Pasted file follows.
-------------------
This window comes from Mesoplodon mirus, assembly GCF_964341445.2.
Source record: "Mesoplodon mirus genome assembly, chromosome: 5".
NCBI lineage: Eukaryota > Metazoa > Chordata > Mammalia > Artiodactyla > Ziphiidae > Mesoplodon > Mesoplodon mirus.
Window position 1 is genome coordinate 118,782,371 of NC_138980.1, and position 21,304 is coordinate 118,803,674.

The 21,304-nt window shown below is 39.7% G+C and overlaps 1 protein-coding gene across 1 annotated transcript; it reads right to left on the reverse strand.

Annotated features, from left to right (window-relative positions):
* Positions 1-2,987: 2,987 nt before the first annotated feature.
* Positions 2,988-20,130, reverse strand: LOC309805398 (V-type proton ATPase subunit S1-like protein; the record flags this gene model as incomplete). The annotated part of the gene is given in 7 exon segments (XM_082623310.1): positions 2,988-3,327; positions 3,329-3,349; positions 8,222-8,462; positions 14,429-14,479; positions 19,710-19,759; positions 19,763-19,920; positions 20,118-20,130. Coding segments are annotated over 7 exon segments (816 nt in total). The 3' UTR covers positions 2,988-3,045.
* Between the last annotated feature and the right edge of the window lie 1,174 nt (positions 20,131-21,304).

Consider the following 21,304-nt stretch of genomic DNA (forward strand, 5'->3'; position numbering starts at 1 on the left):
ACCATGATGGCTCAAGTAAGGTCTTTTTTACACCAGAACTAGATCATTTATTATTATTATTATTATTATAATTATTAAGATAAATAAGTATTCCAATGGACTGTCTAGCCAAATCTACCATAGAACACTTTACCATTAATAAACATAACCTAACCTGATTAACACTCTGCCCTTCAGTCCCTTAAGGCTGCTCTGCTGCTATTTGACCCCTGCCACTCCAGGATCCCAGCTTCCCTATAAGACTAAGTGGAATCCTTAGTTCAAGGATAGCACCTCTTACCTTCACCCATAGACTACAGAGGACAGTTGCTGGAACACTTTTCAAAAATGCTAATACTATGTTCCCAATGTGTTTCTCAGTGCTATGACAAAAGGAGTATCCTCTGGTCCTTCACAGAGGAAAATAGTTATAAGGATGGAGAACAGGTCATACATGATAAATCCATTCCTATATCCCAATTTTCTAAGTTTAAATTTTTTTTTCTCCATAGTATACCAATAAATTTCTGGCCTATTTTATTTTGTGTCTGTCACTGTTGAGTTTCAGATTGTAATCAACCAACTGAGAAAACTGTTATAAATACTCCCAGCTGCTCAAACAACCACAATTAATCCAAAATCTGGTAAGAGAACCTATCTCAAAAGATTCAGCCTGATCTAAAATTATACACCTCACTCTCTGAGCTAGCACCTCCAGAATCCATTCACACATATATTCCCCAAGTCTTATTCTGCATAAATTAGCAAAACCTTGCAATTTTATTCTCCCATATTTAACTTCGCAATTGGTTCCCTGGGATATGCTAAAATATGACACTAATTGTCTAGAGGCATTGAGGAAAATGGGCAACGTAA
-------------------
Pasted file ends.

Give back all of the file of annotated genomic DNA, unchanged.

This window comes from Mesoplodon mirus, assembly GCF_964341445.2.
Source record: "Mesoplodon mirus genome assembly, chromosome: 5".
NCBI lineage: Eukaryota > Metazoa > Chordata > Mammalia > Artiodactyla > Ziphiidae > Mesoplodon > Mesoplodon mirus.
Window position 1 is genome coordinate 118,782,371 of NC_138980.1, and position 21,304 is coordinate 118,803,674.

The 21,304-nt window shown below is 39.7% G+C and overlaps 1 protein-coding gene across 1 annotated transcript; it reads right to left on the reverse strand.

Annotated features, from left to right (window-relative positions):
* Positions 1-2,987: 2,987 nt before the first annotated feature.
* Positions 2,988-20,130, reverse strand: LOC309805398 (V-type proton ATPase subunit S1-like protein; the record flags this gene model as incomplete). The annotated part of the gene is given in 7 exon segments (XM_082623310.1): positions 2,988-3,327; positions 3,329-3,349; positions 8,222-8,462; positions 14,429-14,479; positions 19,710-19,759; positions 19,763-19,920; positions 20,118-20,130. Coding segments are annotated over 7 exon segments (816 nt in total). The 3' UTR covers positions 2,988-3,045.
* Between the last annotated feature and the right edge of the window lie 1,174 nt (positions 20,131-21,304).

Consider the following 21,304-nt stretch of genomic DNA (forward strand, 5'->3'; position numbering starts at 1 on the left):
ACCATGATGGCTCAAGTAAGGTCTTTTTTACACCAGAACTAGATCATTTATTATTATTATTATTATTATAATTATTAAGATAAATAAGTATTCCAATGGACTGTCTAGCCAAATCTACCATAGAACACTTTACCATTAATAAACATAACCTAACCTGATTAACACTCTGCCCTTCAGTCCCTTAAGGCTGCTCTGCTGCTATTTGACCCCTGCCACTCCAGGATCCCAGCTTCCCTATAAGACTAAGTGGAATCCTTAGTTCAAGGATAGCACCTCTTACCTTCACCCATAGACTACAGAGGACAGTTGCTGGAACACTTTTCAAAAATGCTAATACTATGTTCCCAATGTGTTTCTCAGTGCTATGACAAAAGGAGTATCCTCTGGTCCTTCACAGAGGAAAATAGTTATAAGGATGGAGAACAGGTCATACATGATAAATCCATTCCTATATCCCAATTTTCTAAGTTTAAATTTTTTTTTCTCCATAGTATACCAATAAATTTCTGGCCTATTTTATTTTGTGTCTGTCACTGTTGAGTTTCAGATTGTAATCAACCAACTGAGAAAACTGTTATAAATACTCCCAGCTGCTCAAACAACCACAATTAATCCAAAATCTGGTAAGAGAACCTATCTCAAAAGATTCAGCCTGATCTAAAATTATACACCTCACTCTCTGAGCTAGCACCTCCAGAATCCATTCACACATATATTCCCCAAGTCTTATTCTGCATAAATTAGCAAAACCTTGCAATTTTATTCTCCCATATTTAACTTCGCAATTGGTTCCCTGGGATATGCTAAAATATGACACTAATTGTCTAGAGGCATTGAGGAAAATGGGCAACGTAA